Today we're thrilled to launch Yahoo! Mail Beta. The site represents one of the most ambitious Web client technology efforts we've undertaken at Yahoo!. I'm happy to have the opportunity to give a behind-the-scenes peek at some of the tech behind it.
First let me set the stage. When we set out to build Yahoo! Mail Beta a year ago, we decided that speed was the number-one feature and set a target of cutting the loading time and the time to interact with the Inbox in half. That priority was followed closely by applying a simpler, elegant, and decidedly more purple design that unifies the Web experience with the mobile and tablet products.
So how did we get there? Ill review four main areas that went into Yahoo! Mail Beta with a focus on performance: The development of the Web client itself; the applications platform; the cloud platforms we are using; and finally, a couple of user-flow optimizations.
Developing the Yahoo! Mail Beta
One of the first things we started with was the markup. We decided from the beginning to use CSS3 wherever possible. This meant performance optimizations in a couple of areas. First, less HTML, since we no longer needed to rely on extra benign elements just for style hooks intended to accommodate older browsers. Second, fewer images, since we replaced elements traditionally handled with background graphics with CSS for things like gradients, drop shadows, and rounded borders. With this approach, we knew that it wouldn't look exactly the same in every browser, but the essence and functionality of the product would be the same.
Next we looked at how the browser communicates with the server. Negotiating HTTP connections comes with overhead, particularly on lossy connections common in emerging markets like India and Indonesia. To minimize overhead, we implemented an HTTP request streaming technique that lets us push chunks of data across a single HTTP connection as soon as they are ready on the server. The browser can render parts of the page even as the server works to satisfy the full launch request.
Yahoo! Mail applications
Another area of focus has been pace of iteration. Yahoo! Mail is a big animal. If we have to push the whole thing every time we want to iterate on a feature, the associated overhead (full regression, deployment to thousands of servers, etc.) can be pretty, well, not agile.
With Yahoo! Mail Beta, we truly became customers of our own platform. The integrated Yahoo! Messenger feature as well as the inline photo slideshow and video player are all built using the same framework that external developers use.
Here's how it works: A simple MySQL database cluster stores the applications. When a developer publishes an application, the MySQL database is updated. From there, a globally deployed and replicated cache (think memcache with worldwide replication) pulls the application from MySQL and fronts the cache with a simple Web server for serving to Yahoo! Mail Beta. With this technique, we can deploy a new feature iteration in minutes. It also gives us a handy capability to deploy applications by percentages of the user base for throttled rollout and bucket testing. We have a lot more functionality in the works that takes advantage of this infrastructure.
Using the latest in cloud technology
For Yahoo! Mail Beta, we looked to use our cloud platform wherever possible. I'm betting most of you don't need an explanation why hosted cloud infrastructure can be a big win for a product team like ours. The less of an infrastructure truck we have to lug behind us, the more engineers we can devote to building a great product. I'll highlight two cloud services that are particularly relevant.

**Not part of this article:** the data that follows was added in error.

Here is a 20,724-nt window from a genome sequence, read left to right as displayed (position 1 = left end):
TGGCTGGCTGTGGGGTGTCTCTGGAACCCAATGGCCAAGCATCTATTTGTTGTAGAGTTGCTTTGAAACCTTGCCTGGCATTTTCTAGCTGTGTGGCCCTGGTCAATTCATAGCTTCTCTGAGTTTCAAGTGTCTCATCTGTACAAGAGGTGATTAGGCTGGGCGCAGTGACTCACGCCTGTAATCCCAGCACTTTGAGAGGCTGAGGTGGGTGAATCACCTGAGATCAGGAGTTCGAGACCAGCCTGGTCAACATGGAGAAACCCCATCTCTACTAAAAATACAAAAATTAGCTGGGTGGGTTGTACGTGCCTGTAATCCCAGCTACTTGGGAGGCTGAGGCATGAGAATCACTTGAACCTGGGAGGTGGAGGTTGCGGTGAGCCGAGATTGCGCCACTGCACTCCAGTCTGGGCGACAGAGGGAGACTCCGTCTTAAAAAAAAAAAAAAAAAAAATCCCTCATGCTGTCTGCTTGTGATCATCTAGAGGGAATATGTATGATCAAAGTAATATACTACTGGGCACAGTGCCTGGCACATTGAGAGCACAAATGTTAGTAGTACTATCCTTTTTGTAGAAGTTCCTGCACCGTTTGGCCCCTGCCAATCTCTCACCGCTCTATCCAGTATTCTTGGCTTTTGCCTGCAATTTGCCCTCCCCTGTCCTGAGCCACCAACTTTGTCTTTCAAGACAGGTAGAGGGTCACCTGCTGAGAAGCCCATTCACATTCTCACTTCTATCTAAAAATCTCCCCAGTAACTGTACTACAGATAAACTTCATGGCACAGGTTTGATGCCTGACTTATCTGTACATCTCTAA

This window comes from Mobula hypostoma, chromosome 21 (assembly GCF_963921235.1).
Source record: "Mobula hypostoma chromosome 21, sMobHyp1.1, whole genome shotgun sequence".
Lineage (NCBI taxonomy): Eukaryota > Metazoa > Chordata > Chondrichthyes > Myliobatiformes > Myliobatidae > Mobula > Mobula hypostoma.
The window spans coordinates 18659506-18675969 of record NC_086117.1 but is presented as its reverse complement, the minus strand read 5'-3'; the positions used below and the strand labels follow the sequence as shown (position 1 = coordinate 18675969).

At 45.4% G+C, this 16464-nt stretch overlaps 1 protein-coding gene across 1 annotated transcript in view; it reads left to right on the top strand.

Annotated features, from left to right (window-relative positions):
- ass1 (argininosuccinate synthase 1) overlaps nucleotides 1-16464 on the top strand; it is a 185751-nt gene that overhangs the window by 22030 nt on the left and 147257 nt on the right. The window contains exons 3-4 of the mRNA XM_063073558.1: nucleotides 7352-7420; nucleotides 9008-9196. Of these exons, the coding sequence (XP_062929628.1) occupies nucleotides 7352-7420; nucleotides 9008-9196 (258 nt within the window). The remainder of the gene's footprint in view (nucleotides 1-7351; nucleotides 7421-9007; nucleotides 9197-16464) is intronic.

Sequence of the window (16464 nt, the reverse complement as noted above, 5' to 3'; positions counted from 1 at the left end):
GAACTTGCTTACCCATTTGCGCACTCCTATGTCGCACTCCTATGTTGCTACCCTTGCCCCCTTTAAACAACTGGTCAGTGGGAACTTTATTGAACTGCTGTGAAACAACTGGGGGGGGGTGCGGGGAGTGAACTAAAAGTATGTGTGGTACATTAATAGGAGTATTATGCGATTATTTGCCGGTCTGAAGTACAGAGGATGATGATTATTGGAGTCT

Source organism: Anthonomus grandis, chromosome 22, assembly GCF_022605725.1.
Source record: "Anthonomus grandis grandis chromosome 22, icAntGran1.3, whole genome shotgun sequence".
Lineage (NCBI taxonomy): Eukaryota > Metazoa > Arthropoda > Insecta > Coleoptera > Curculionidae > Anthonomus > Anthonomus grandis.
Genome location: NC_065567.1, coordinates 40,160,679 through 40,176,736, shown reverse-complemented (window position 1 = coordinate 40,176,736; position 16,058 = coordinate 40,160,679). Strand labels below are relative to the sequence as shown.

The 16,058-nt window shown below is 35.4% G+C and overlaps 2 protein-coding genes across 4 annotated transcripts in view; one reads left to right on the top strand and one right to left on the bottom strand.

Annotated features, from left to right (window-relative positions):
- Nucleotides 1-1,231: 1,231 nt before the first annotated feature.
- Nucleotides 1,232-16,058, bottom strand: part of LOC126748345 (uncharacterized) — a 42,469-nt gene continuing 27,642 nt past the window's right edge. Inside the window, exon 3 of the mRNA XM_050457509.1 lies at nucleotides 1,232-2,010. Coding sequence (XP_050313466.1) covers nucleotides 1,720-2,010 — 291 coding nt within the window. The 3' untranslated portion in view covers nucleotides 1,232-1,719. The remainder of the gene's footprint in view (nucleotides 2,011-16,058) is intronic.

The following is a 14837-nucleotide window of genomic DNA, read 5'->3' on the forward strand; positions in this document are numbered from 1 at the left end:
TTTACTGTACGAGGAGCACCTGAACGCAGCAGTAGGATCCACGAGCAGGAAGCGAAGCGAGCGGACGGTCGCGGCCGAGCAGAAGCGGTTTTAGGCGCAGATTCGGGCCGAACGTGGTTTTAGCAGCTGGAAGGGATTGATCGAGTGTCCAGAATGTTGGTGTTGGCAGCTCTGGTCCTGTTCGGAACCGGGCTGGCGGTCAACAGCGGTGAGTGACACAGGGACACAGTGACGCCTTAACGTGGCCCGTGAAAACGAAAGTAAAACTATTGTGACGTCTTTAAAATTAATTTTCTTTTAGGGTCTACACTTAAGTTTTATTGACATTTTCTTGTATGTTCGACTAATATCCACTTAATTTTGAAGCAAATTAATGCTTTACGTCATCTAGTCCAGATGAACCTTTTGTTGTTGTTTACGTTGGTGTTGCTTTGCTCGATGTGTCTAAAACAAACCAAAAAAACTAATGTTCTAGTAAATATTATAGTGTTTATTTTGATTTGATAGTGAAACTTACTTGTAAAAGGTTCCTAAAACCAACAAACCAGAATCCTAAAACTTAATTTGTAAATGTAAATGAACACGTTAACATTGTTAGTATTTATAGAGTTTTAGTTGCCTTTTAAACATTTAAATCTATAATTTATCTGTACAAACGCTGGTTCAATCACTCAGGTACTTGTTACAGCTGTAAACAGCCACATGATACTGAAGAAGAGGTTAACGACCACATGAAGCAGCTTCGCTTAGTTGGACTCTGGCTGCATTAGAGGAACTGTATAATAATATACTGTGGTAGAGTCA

The first is our edge connection service. Our cloud team has deployed ultra efficient HTTP proxies around the planet. The nodes run Traffic Server, which we open sourced back in November 2009. Starting in October 2010, all of the more than five-billion daily HTTP requests for Yahoo! Mail flow through these connection proxies.
How does that translate to a Yahoo! Mail user?. Let's say you're sitting in an Internet cafe in India but your mailbox is actually located on a cluster in the U.S. Before we had the edge service, when you typed
mail.yahoo.com into your browser, you would route all the way back to the cluster hosting your mailbox over your own bandwidth and through whatever network peering route your ISP has. With the edge connection service your request for
mail.yahoo.com is routed to the closest proxy by network distance. From there the request flows over Yahoo!'s bandwidth back to the cluster hosting your mailbox. This can improve transfer speed by 25% and more in some cases.
User flow optimizations
Finally, we took a look at what click-paths users take to get to Yahoo! Mail. One of the more common scenarios is a visit to the Yahoo! homepage and a click on the Yahoo! Mail link from there. We took a close look at what was happening in this flow and made a couple of key optimizations.
First, we removed redirects that users were taken through before actually hitting their Yahoo! Mail server cluster. In some countries, that alone saved up to a second of launch latency. Secondly we started precaching mailbox and social data for all signed-in users of the homepage, as there is high probability they will click through to Yahoo! Mail.
The final result is that Yahoo! Mail Beta is at least twice as fast as any of our current Mail products (and in fact up to four times in some countries) and is architected to let us iterate quickly. All good stuff for our hundreds of millions of users around the world!
If you haven't tried it out yet, just visit Yahoo! Mail and click Try it out. Thanks for reading, and we look forward to hearing your feedback!